# The Truth About Voltage Feedback Resistors

### QUESTION:

The stability of my fully differential and voltage feedback amplifiers seems highly impacted by the value of my feedback resistors—the RF/RG ratio is always correct, so what’s happening?

When a signal needs gain, an amplifier is the component of choice. The ratio of the feedback and gain resistors, RF/RG, for a voltage feedback and a fully differential amplifier, determines the gain. Once the ratio is set, the next step is to select a value for either RF or RG. The choice of RF can impact the stability of the amplifier.

An amplifier’s internal input capacitance, found in the specification table of the data sheet, interacts with RF to form a pole in the transfer function. If RF is exceedingly large, this pole will affect stability. If the pole occurs at a frequency much larger than the crossover frequency, it will not affect stability. However, if the location of the pole as determined by f = 1/(2πRFCin,amp) occurs near the crossover frequency, the phase margin will be reduced leading to potential instability.

The example of Figure 1 shows the lab results of the small signal closed-loop gain vs. frequency response for the ADA4807-1 voltage feedback amplifier in a noninverting gain of 2 configuration with feedback resistors 499 Ω, 1 kΩ, and 10 kΩ. The data sheet recommended RF value is 499 Ω.

The degree of peaking in the small signal frequency response indicates instability. Increasing RF from 499 Ω to 1 kΩ marginally increases peaking. This would imply the amplifier has sufficient phase margin with an RF of 1 kΩ and is stable. This is not the case for the RF of 10 kΩ. The high level of peaking present implies instability (oscillation) and it is not recommended. Figure 1. Lab results using different feedback resistors. VS = ±5 V, VOUT = 40 mV p-p, RLOAD = 1 kΩ for RF values of 499 Ω, 1 kΩ, and 10 kΩ. Figure 2. Simulation results using the ADA4807 SPICE model. VS = ±5 V, G = 2 and RLOAD = 1 kΩ for RF values of 499 Ω, 1 kΩ, and 10 kΩ.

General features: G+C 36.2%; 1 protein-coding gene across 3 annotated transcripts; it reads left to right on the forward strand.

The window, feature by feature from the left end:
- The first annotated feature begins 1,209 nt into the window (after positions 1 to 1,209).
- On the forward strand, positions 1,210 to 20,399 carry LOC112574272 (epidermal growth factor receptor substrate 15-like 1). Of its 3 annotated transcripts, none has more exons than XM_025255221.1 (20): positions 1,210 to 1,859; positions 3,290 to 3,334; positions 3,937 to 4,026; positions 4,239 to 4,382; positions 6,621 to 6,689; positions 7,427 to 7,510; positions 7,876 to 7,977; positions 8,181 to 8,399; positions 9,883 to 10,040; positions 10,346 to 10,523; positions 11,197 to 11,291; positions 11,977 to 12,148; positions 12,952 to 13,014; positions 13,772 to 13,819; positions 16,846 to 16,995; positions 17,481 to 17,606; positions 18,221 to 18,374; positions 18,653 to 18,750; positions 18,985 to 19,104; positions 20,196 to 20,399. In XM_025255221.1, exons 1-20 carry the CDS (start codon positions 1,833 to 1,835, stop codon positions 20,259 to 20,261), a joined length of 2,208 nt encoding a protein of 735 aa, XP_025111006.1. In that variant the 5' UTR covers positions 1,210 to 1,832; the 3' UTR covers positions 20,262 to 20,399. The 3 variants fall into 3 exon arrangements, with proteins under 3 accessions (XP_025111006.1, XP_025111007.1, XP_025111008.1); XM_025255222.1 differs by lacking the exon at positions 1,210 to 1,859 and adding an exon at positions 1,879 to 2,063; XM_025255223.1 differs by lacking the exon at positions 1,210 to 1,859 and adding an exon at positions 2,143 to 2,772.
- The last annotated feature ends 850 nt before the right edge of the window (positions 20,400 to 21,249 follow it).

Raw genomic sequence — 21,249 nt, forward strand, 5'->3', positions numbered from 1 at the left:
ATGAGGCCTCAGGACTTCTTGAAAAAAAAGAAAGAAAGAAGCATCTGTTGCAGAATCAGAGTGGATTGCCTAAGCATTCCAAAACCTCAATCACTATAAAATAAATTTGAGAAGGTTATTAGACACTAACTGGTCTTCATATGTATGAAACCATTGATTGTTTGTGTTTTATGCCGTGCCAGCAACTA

Validating a circuit in the lab is not a mandatory step for verifying potential instabilities. Figure 3 shows the simulation results using the SPICE model with the same RF values of 499 Ω, 1 kΩ, and 10 kΩ. The results are consistent with Figure 1. Figure 3 shows the instability in the time domain. Adding a zero to the transfer function by placing a feedback capacitor across RF will remove the instability as shown in Figure 4. Figure 3. Pulse response simulation results using the ADA4807 SPICE model. VS = ±5 V, G = 2 and RLOAD = 1 kΩ for RF values of 499 Ω, 1 kΩ, and 10 kΩ Figure 4. Pulse response simulation results with a 3.3 pF feedback capacitor, CF. VS = ±5 V, G = 2, RF = 10 kΩ and RLOAD = 1 kΩ.

There are trade-offs in the selection of RF, which are power dissipation, bandwidth, and stability. If power dissipation is critical, and the data sheet recommended feedback value cannot be used or a much higher RF value is necessary, placing a feedback capacitor in parallel with RF is an option. This choice results in lower bandwidth.

When selecting the RF for a voltage feedback and a fully differential amplifier, consideration needs to be given to the system requirements. If speed is not critical, a feedback capacitor will help to stabilize a large RF value. If speed is critical, the recommended data sheet RF value is advised. Ignoring the relationship of RF with respect to stability, bandwidth, and power, can hinder a system or, worse yet, prevent the system from achieving its full performance.